In this work, bioactive coating-based bioreactors have been applied to the treatment of three odorous indoor air pollutants (i.e., toluene, a-pinene, n-hexane), which are volatile organic compounds (VOC) of different hydrophobicities. The removal efficiency (RE) was evaluated at different empty bed residence times (EBRT) and inlet concentrations. The setup consisted of three bioreactors (namely BR 1, BR 2 and BR 3), packed with porous expanded clay. An enriched consortia of microorganisms was inoculated in BR 1 and BR 2, while fresh activated sludge was used in BR 3. A styrene-acrylate copolymer was employed for bioactive coating formulations in BR 2 and BR 3, while BR 1 performed as a conventional bioreactor.
BR 1 and BR 2 achieved REs over 90 % for toluene and a-pinene at an EBRT as low as 30 s. On the contrary, BR 3 only achieved REs >90 % when operated at an EBRT of 60 s, toluene and a-pinene removals decreasing to 67.0 % and 49.8 % at 30 s, respectively. The poorest performance was recorded at 15 s, with REs of toluene and a-pinene of 41.5% and 55.7% in BR 1, 44.3 % and 10.5 % in BR 2, and 22.2 % and 8.0 % in BR 3. n-hexane removal was poor and non-consistent. When decreasing inlet concentrations at EBRT 15 s, toluene and a-pinene REs progressively increased to reach 87.1% and 90.9 % in BR 1, 86.5 % and 76.6 % in BR 2, and 64.2 % and 70.6 % in BR 3. Overall n-hexane removal slightly increased but was still poorly reproducible.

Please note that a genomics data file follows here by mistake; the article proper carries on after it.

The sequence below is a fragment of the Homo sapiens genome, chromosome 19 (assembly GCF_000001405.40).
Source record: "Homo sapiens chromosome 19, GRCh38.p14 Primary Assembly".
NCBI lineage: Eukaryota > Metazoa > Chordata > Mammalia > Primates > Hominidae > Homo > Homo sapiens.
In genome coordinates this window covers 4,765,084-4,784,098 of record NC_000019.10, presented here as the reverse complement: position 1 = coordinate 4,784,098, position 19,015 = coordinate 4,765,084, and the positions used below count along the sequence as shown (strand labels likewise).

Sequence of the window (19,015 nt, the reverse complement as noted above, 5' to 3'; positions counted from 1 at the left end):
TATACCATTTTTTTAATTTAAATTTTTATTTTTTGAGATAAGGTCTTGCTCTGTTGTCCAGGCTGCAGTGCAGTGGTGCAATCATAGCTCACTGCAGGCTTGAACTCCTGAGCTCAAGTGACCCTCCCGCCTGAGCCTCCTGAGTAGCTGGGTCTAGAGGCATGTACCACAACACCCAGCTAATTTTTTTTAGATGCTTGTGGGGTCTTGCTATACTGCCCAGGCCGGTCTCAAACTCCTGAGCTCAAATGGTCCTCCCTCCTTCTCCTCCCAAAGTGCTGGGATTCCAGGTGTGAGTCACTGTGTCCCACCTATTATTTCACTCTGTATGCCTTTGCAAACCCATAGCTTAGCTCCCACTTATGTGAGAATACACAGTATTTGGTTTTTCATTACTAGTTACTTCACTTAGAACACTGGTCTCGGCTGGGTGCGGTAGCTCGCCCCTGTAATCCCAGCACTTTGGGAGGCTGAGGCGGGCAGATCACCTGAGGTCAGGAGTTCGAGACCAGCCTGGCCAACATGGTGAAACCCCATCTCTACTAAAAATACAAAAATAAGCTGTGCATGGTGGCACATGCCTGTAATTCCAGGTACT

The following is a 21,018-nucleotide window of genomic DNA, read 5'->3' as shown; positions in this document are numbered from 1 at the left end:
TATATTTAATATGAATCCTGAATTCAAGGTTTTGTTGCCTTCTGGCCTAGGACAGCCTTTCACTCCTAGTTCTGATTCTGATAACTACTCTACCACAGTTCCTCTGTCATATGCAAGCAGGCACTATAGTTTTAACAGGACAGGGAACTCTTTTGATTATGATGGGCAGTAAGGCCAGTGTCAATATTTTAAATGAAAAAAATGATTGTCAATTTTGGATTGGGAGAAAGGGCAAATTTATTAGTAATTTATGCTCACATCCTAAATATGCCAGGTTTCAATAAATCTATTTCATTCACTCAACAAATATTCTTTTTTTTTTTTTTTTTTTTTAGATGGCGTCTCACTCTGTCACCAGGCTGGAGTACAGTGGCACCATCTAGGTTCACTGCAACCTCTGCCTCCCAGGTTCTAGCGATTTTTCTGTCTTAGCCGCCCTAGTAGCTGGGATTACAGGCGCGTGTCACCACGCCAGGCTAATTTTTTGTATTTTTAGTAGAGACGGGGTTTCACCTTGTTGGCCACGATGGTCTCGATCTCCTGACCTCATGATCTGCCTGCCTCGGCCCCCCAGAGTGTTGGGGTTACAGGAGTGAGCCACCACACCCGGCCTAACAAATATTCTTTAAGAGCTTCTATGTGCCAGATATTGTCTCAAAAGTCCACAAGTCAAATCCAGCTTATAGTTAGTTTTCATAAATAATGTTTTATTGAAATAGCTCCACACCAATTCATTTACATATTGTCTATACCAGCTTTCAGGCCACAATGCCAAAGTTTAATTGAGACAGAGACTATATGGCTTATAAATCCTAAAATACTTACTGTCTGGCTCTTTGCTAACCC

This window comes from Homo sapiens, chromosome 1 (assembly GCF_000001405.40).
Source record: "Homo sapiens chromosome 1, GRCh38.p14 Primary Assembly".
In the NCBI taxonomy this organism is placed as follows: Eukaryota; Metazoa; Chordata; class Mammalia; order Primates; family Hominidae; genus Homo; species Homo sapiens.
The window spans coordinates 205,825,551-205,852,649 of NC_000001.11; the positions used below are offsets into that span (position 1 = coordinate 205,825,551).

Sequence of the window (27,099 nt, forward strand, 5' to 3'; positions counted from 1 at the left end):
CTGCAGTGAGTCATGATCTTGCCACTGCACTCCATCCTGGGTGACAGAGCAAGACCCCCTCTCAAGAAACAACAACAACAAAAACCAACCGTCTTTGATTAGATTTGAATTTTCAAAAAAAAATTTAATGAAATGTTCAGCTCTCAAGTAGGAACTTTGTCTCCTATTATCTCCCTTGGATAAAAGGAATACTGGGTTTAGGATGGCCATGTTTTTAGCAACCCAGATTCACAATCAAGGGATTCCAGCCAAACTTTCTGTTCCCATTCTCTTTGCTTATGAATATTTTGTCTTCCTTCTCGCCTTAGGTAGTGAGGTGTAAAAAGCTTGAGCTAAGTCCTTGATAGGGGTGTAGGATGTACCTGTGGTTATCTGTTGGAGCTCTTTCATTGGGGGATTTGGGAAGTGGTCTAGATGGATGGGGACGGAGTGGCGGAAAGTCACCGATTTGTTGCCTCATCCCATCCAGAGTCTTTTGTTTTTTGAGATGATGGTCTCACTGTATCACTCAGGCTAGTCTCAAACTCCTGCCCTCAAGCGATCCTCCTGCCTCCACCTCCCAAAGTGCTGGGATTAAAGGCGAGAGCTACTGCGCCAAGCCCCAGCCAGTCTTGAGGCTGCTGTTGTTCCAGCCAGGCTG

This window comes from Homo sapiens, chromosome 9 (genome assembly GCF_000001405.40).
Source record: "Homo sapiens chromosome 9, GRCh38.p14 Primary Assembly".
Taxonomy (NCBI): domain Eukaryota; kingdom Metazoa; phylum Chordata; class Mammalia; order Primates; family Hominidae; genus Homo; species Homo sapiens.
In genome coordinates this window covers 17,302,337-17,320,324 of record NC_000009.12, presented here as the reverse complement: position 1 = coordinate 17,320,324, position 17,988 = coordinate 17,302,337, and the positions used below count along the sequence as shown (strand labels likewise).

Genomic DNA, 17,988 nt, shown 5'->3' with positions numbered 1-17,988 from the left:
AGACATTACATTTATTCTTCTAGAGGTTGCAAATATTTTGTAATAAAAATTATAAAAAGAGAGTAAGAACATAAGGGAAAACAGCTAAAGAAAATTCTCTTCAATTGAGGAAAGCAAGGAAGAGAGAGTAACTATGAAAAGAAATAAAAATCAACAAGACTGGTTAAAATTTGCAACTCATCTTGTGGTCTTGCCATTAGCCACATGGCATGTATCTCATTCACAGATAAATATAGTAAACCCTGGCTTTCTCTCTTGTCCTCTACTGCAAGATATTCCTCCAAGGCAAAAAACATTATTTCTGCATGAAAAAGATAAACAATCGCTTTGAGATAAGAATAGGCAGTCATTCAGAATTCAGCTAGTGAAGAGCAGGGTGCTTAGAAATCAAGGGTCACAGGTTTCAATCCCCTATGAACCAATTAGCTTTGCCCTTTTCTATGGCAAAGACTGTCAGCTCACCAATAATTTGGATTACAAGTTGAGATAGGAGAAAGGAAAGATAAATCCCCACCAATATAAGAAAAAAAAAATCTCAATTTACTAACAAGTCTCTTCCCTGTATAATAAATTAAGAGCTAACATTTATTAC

Generally, no big differences were observed between the control and the bioactive coating bioreactor, suggesting that the bioactive coating can perform as good as conventional biofilm reactors. On the other hand, BR 3 performance was always inferior due to the lack of an adapted microbial community.